True Love

7:30 AM

“Father,” I told my Lord God one day, “for so long—and so unfaithfully—I’ve prayed about my future husband’s perfection. I’d beg You, ‘Please let him love this’ or ‘Father, don’t make him like this guy.’ With a perfect husband, I thought I was safe from divorce and unhappiness. But I forgot another important aspect of marrage: the wife. Me.”

And to be honest, the minute anything involves me, I start trembling. I blow it at the gates.

When I prayed for an almost-perfect husband, whose sins could be laughed off or assuaged by my undenying charm [insert sweet smile and brushing of lashes against soft cheek], I was, in effect, praying for a safe marriage. I had built so much of my future worth on my husband that I knew the minute we had the most minor spat, my world would crumble. The drama queen, in all her crushed emotion, would enter center stage and soliloquize to an empty audience about how life was doomed and love gone forever. Exeunt stage left.

That fairy tale prince worked at the beginning of my excursions in life and love. I was confused at first how someone I could love so much could hurt me so much. I was upset that the one I depended on so heavily could make mistakes. I was terrified to discover that I was not the center of everyone’s universe and that they could not satisfy my deepest needs. And I found out, very quickly, through those sobs that seem to come out of nowhere, “You know what, girl? You are very needy.”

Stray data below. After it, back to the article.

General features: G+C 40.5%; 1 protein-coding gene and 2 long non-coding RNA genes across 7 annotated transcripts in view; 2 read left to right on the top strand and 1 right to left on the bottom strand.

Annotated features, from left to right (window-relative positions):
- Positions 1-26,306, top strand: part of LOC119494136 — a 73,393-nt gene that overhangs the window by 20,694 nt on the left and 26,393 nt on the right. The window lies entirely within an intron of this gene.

So I continued praying: “What I want—most dearly, most longingly—is to love and be loved by You. I want all my hopes, my dreams, my goals wrapped up so tightly in Your unchanging nature that I will never break—and can be a bulwark for my husband should he ever enter my life. I want to find perfection in You, not me. Right now I am too independent of You and too dependent on others to be a good wife.”

I thought a bit before admitting this. But I did. “So I want to ask You a strange request—from a daughter to her daddy. You hold my heart and happiness in your hands—Father, guard it. And do not send me a husband until I am totally in love with You. Let my focus be on You—my love, my joy, my life, wrapped up in Your embrace. Keep me insensible to human love until I have drunk so deeply of Yours that I have no need of human love. Win my heart back—send Your Spirit—let this be the day I find You.”